The history of the Jack-o'-Lantern

Posted by on Friday, October 23rd, 2015 at 11:31am.

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Will you have a jack-o’-lantern on the front porch or window of your home?  There will be thousands of pumpkins glowing in neighbourhoods all over North America on Hallowe’en Night.

But where did this strange custom of carving pumpkins really come from?

Why do we scoop out the flesh and carve a monstrous or funny face then light a candle inside and close the lid to experience the full effect of our creation?

First Origins

The name “Jack O Lantern”, which is the official name of a hollow pumpkin with a light inside, came from the peat bogs of Eastern England where often a strange light could be seen flickering above them.  This eerie visual phenomenon was referred to will-o’-the wisp, or jack-o’-lantern.

The carving of vegetables, particularly gourds or turnips, has been done by humans as far back as 10,000 years ago.  Lanterns were created by carving out gourds by the Aboriginal people of Australian and New Zealand as well, more than 700 years ago. Their name for the lantern created in this fashion was the equivalent of “lampshade”.

European History

However, we believe that this Hallowe’en tradition may have begun in the 19th Century in Scotland and parts of Ireland, in conjunction with the Druid festival of Samhain.  This was when ghosts and spirits would rise.  There is conflicted history about whether these lanterns carved with ghoulish faces were to frighten away evil spirits or to represent the souls of the dead.  The latter is a suggestion based on the proximity of Hallowe’en being at the same time as All Saints Day on the Christian calendar.  Like Christmas, Hallowe’en evolved from a combination of a pagan holiday and a religious holiday.

Early documentation from 1837 suggests a pub in Limerick, Ireland held a carving competition with a prize for the finest “Jack McLantern”. Further, turnips were also used to create a “Hoberdy’s Lantern” in England.  Young boys were said to create them with a candle inside, and place them on hedges to scare away travelers sneaking through the countryside in the dead of night.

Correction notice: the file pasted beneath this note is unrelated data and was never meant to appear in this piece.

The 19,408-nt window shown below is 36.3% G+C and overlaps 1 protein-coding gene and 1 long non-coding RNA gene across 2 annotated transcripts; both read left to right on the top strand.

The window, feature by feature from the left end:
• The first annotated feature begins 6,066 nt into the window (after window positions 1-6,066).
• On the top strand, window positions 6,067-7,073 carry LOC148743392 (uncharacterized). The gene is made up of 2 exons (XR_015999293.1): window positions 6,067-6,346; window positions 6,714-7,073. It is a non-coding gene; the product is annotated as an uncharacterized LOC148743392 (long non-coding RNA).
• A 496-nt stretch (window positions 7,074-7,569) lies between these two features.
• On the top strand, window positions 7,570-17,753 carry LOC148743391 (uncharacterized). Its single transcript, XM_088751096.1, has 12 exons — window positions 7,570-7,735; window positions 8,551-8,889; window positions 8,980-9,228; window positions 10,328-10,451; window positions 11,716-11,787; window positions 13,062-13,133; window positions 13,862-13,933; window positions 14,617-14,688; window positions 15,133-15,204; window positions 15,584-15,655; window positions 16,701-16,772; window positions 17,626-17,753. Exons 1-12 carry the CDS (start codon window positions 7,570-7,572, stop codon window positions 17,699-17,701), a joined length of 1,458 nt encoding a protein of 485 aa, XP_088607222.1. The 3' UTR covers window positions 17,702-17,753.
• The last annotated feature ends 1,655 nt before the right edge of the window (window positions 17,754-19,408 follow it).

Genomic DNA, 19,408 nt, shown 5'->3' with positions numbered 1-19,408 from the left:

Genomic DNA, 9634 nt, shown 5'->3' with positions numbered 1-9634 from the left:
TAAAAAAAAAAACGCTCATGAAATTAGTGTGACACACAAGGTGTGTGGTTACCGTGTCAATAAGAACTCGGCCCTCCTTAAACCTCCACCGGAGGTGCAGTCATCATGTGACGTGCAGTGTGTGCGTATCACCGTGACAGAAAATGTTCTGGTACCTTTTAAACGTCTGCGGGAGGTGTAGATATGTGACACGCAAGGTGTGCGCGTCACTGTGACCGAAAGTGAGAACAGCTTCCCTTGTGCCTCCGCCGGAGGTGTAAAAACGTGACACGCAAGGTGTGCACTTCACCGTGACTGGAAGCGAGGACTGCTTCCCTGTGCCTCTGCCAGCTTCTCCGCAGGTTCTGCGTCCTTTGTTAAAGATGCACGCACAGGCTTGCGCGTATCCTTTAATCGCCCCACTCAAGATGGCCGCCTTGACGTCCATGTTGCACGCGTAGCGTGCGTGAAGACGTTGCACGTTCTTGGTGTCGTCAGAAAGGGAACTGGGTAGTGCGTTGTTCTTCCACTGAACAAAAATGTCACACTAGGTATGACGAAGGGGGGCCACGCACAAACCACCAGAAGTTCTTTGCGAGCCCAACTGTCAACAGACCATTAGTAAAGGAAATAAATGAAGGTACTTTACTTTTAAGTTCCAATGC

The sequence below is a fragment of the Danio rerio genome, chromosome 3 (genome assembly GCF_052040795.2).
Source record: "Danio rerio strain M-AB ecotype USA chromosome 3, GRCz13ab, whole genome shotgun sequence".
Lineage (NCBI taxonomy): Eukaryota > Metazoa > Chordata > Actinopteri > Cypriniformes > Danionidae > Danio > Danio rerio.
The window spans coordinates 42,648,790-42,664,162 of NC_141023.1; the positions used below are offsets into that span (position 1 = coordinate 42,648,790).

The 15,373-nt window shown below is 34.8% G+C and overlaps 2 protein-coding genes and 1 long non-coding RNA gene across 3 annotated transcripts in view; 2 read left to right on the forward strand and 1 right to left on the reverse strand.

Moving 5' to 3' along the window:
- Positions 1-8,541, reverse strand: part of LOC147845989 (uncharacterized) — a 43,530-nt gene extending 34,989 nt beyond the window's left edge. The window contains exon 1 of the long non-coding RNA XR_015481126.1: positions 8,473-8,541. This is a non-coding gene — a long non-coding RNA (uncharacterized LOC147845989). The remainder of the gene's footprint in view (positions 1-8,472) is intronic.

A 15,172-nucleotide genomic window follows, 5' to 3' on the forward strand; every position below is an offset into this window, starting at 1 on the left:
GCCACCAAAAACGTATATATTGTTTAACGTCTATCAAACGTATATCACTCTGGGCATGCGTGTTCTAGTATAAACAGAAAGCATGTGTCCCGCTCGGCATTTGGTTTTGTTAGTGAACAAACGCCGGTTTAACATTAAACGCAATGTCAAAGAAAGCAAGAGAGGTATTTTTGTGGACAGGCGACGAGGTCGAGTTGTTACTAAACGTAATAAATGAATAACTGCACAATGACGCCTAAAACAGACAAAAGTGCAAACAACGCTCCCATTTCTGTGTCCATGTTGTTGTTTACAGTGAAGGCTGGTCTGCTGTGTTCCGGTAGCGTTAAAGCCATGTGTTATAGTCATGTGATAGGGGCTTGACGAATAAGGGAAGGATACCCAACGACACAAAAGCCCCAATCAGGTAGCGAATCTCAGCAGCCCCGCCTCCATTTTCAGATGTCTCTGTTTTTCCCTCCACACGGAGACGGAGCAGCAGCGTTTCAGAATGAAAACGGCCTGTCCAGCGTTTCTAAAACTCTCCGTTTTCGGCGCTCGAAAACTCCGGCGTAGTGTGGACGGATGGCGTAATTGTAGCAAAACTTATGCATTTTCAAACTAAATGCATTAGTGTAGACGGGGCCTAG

Another Irish legend about “Stingy Jack” suggests that a man named Jack, who had a drink with the devil but was too cheap to pay, used trickery and deceit against him.  When he died many years later, the devil wouldn’t let him into hell and God wouldn’t let him into heaven so he was doomed to roam the afterlife with a lantern.

In North America

“The Legend of Sleepy Hollow” featuring Ichabod Crane and the Headless Horsemen is an immortal story.  Adaptations of this often suggest there was a pumpkin or jack-o’-lantern where the horseman’s head should have been and in the original legend, a smashed pumpkin is discovered near where Crane’s hat was found the next morning.

A carved pumpkin in relation with Hallowe’en was documented here in Canada in a November 1 issue of a Kingston, ON newspaper, which described youngsters of the city sacrificing pumpkins to make transparent faces as part of Hallowe’en merry making.

It was thought also that pumpkins with fire inside may have been a North American substitute for the great Hallowe’en bonfires of England were young men would carry torches at the end of long poles.

A carved pumpkin once had more to do with harvest celebrations in the United States, which transpires the fourth Thursday of November.  The brightly illuminated pumpkins evolved into Hallowe’en decorations.

World’s Largest Jack-o’-Lantern

On October 31, 2005 in Northern Cambria, Pennsylvania, the world’s largest carved pumpkin was carved by Scott Cully. It weighed 1,469 lbs.

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